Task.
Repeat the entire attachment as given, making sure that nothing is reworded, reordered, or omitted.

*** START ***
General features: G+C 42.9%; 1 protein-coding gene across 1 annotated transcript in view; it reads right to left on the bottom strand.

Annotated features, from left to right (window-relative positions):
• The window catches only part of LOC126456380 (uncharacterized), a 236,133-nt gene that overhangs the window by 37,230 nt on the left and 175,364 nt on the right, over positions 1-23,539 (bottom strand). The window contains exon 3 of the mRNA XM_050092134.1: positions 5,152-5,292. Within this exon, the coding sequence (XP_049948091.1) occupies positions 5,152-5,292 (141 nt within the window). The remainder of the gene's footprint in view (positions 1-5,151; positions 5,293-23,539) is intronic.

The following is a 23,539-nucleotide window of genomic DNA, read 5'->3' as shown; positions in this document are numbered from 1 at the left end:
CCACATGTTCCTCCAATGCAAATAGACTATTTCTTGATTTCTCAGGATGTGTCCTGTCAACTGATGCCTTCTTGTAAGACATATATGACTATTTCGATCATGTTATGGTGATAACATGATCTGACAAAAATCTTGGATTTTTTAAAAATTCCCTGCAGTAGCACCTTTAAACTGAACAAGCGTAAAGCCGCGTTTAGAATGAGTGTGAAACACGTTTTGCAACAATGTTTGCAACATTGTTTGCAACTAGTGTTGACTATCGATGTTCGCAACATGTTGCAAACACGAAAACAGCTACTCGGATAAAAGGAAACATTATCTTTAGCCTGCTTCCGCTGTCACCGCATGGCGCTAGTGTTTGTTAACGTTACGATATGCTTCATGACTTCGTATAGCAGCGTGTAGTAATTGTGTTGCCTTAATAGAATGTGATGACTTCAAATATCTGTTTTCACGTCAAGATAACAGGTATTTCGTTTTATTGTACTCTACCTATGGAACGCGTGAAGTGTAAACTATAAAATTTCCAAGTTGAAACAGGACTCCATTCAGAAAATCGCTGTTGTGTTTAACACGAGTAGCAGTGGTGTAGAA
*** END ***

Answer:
General features: G+C 42.9%; 1 protein-coding gene across 1 annotated transcript in view; it reads right to left on the bottom strand.

Annotated features, from left to right (window-relative positions):
• The window catches only part of LOC126456380 (uncharacterized), a 236,133-nt gene that overhangs the window by 37,230 nt on the left and 175,364 nt on the right, over positions 1-23,539 (bottom strand). The window contains exon 3 of the mRNA XM_050092134.1: positions 5,152-5,292. Within this exon, the coding sequence (XP_049948091.1) occupies positions 5,152-5,292 (141 nt within the window). The remainder of the gene's footprint in view (positions 1-5,151; positions 5,293-23,539) is intronic.

The following is a 23,539-nucleotide window of genomic DNA, read 5'->3' as shown; positions in this document are numbered from 1 at the left end:
CCACATGTTCCTCCAATGCAAATAGACTATTTCTTGATTTCTCAGGATGTGTCCTGTCAACTGATGCCTTCTTGTAAGACATATATGACTATTTCGATCATGTTATGGTGATAACATGATCTGACAAAAATCTTGGATTTTTTAAAAATTCCCTGCAGTAGCACCTTTAAACTGAACAAGCGTAAAGCCGCGTTTAGAATGAGTGTGAAACACGTTTTGCAACAATGTTTGCAACATTGTTTGCAACTAGTGTTGACTATCGATGTTCGCAACATGTTGCAAACACGAAAACAGCTACTCGGATAAAAGGAAACATTATCTTTAGCCTGCTTCCGCTGTCACCGCATGGCGCTAGTGTTTGTTAACGTTACGATATGCTTCATGACTTCGTATAGCAGCGTGTAGTAATTGTGTTGCCTTAATAGAATGTGATGACTTCAAATATCTGTTTTCACGTCAAGATAACAGGTATTTCGTTTTATTGTACTCTACCTATGGAACGCGTGAAGTGTAAACTATAAAATTTCCAAGTTGAAACAGGACTCCATTCAGAAAATCGCTGTTGTGTTTAACACGAGTAGCAGTGGTGTAGAA